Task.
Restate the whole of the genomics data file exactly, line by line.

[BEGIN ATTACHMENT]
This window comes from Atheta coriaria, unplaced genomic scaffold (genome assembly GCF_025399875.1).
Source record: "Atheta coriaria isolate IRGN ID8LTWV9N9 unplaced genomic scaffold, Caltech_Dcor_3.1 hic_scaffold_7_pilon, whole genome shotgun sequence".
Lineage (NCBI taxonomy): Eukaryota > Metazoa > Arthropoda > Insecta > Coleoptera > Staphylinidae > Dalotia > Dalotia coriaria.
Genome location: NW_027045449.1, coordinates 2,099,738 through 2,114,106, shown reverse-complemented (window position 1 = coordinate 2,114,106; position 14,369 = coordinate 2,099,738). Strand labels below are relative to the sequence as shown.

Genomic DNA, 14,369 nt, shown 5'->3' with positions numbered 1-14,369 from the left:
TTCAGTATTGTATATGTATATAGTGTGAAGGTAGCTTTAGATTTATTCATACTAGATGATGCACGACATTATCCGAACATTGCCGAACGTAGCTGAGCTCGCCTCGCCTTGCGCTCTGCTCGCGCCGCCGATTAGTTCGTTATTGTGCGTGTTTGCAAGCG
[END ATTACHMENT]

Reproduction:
This window comes from Atheta coriaria, unplaced genomic scaffold (genome assembly GCF_025399875.1).
Source record: "Atheta coriaria isolate IRGN ID8LTWV9N9 unplaced genomic scaffold, Caltech_Dcor_3.1 hic_scaffold_7_pilon, whole genome shotgun sequence".
Lineage (NCBI taxonomy): Eukaryota > Metazoa > Arthropoda > Insecta > Coleoptera > Staphylinidae > Dalotia > Dalotia coriaria.
Genome location: NW_027045449.1, coordinates 2,099,738 through 2,114,106, shown reverse-complemented (window position 1 = coordinate 2,114,106; position 14,369 = coordinate 2,099,738). Strand labels below are relative to the sequence as shown.

Genomic DNA, 14,369 nt, shown 5'->3' with positions numbered 1-14,369 from the left:
TTCAGTATTGTATATGTATATAGTGTGAAGGTAGCTTTAGATTTATTCATACTAGATGATGCACGACATTATCCGAACATTGCCGAACGTAGCTGAGCTCGCCTCGCCTTGCGCTCTGCTCGCGCCGCCGATTAGTTCGTTATTGTGCGTGTTTGCAAGCG